Athanasius: Christ Drives Out Fear of Death

Sometimes you run out of room or time in your Lord’s Day sermon, and so “Monday Morning Pulpit” is a chance to expand upon or reinforce ideas you didn’t have a chance to finish during the sermon.

On Resurrection Sunday, I preached from Hebrews 2:14 – 15; “that through death Christ might destroy the one who has the power of death, that is, the devil, and deliver all those who through fear of death were subject to lifelong slavery.” The following Athanasius quote is MONEY for the sanctification of the fear of death, but I wasn’t able to read the whole quote in the sermon. Enjoy!

“For that death is destroyed, and that the Cross is become the victory over it, and that it has no more power but is verily dead, this is no small proof, or rather an evident warrant, that it is despised by all Christ’s disciples, and that they all take the aggressive against it and no longer fear it; but by the sign of the Cross and by faith in Christ tread it down as dead. For of old, before the divine sojourn of the Saviour took place, even to the saints death was terrible, and all wept for the dead as though they perished. But now that the Saviour has raised His body, death is no longer terrible; for all who believe in Christ tread him under as no naught, and choose rather to die than to deny their faith in Christ. For they verily know that when they die they are not destroyed, but actually [begin to] live, and become incorruptible through the Resurrection. And that devil that once maliciously exulted in death, now that its pains were loosed, remained the only one truly dead.

“And a proof of this is, that before men believe Christ, they see in death an object of terror, and play the coward before him. But when they are gone over to Christ’s faith and teaching, their contempt for death is so great that they even eagerly rush upon it, and become witnesses for the Resurrection the Saviour has accomplished against it. For while still tender in years they make haste to die, and not men only, but women also, exercise themselves by bodily discipline against it. So weak has he become, that even women who were formerly deceived by him, now mock at him as dead and paralyzed. For as when a tyrant has been defeated by a real king, and bound hand and foot, then all that pass by laugh him to scorn, buffeting and reviling him, no longer fearing his fury and barbarity, because of the king who has conquered him; so also, death having been conquered and exposed by the Saviour on the Cross, and bound hand and foot, all they who are in Christ, as they pass by, trample on him, and witnessing to Christ scoff at death, jesting at him, and saying what has been written against him of old: “O death, where is thy victory? O grave, where is thy sting.”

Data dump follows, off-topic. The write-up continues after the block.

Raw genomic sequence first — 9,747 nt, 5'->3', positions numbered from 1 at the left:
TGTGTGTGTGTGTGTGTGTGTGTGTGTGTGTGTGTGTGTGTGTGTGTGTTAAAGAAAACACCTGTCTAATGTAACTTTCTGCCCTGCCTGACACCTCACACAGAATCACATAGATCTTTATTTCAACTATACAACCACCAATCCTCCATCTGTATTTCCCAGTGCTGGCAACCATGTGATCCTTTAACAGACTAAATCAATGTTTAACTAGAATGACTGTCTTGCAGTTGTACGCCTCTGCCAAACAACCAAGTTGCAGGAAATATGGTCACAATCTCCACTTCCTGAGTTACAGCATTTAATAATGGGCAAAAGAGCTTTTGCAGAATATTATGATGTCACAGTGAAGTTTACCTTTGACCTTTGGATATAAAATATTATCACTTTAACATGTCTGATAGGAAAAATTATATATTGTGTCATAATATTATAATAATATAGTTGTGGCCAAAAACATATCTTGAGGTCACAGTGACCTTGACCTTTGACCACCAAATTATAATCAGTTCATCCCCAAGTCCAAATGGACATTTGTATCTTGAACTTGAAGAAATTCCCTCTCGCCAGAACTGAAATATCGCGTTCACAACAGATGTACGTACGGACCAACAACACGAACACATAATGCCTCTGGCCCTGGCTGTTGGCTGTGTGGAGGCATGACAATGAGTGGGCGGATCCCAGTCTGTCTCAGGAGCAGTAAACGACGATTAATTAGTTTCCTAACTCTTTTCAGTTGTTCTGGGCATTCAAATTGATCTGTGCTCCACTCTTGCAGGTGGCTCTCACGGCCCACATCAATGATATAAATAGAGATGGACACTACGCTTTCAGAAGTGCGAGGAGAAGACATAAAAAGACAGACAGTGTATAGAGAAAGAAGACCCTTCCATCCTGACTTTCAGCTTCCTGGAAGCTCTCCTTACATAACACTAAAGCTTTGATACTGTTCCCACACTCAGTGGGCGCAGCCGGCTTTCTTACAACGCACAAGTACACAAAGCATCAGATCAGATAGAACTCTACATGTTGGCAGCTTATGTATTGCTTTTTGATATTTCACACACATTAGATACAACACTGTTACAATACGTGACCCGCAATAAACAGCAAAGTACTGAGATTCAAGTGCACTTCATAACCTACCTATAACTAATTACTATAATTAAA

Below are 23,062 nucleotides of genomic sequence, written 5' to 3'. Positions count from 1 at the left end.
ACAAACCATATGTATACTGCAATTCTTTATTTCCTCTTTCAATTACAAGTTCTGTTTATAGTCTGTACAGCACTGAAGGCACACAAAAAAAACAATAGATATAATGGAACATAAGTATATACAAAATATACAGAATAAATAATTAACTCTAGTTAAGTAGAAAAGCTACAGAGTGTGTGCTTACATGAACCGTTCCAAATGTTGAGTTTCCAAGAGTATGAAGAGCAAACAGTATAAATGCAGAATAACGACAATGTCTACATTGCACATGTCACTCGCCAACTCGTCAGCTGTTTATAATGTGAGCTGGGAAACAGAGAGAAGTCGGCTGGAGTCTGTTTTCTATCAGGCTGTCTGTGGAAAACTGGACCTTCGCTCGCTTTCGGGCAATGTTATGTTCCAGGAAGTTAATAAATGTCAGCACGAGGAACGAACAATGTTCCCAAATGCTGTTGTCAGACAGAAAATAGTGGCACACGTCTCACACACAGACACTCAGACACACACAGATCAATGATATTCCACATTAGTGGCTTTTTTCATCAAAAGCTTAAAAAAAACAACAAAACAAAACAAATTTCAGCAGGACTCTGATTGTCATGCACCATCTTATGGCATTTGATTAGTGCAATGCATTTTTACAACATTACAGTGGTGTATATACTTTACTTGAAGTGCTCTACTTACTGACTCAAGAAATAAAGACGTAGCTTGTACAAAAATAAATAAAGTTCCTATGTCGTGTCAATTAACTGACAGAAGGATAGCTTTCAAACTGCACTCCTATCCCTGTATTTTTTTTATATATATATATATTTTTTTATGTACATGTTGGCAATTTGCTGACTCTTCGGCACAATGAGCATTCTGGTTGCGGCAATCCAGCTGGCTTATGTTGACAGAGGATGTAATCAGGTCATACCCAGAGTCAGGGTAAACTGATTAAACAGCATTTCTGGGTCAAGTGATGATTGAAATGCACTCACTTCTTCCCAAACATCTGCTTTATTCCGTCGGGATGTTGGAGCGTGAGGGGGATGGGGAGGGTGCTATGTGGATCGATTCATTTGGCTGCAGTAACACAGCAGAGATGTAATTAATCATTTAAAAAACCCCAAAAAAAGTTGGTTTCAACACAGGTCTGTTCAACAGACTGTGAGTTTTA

Is this a slender proof of the impotence of death, do you think? Or is it a slight indication of the Saviour’s victory over it, when boys and young girls who are in Christ look beyond this present life and train themselves to die? Every one is by nature afraid of death and of bodily dissolution; the marvel of marvels is that he who is enfolded in the faith of the cross despises this natural fear and for the sake of the cross is no longer cowardly in face of it. The natural property of fire is to burn. Suppose, then, that there was a substance such as the Indian asbestos is said to be, which had no fear of being burnt, but rather displayed the impotence of the fire by proving itself unburnable. If anyone doubted the truth of this, all he need do would be to wrap himself up in the substance in question and then touch the fire. Or, again, to revert to our former figure, if anyone wanted to see the tyrant bound and helpless, who used to be such a terror to others, he could do so simply by going into the country of the tyrant’s conqueror. Even so, if anyone still doubts the conquest of death, after so many proofs and so many martyrdoms in Christ and such daily scorn of death by His truest servants, he certainly does well to marvel at so great a thing, but he must not be obstinate in unbelief and disregard of plain facts. No, he must be like the man who wants to prove the property of the asbestos, and like him who enters the conqueror’s dominions to see the tyrant bound. He must embrace the faith of Christ, this disbeliever in the conquest of death, and come to His teaching. Then he will see how impotent death is and how completely conquered. Indeed, there have been many former unbelievers and deriders who, after they became believers, so scorned death as even themselves to become martyrs for Christ’s sake.”

Athanasius, On The Incarnation, 5.XXVII – XXVIII

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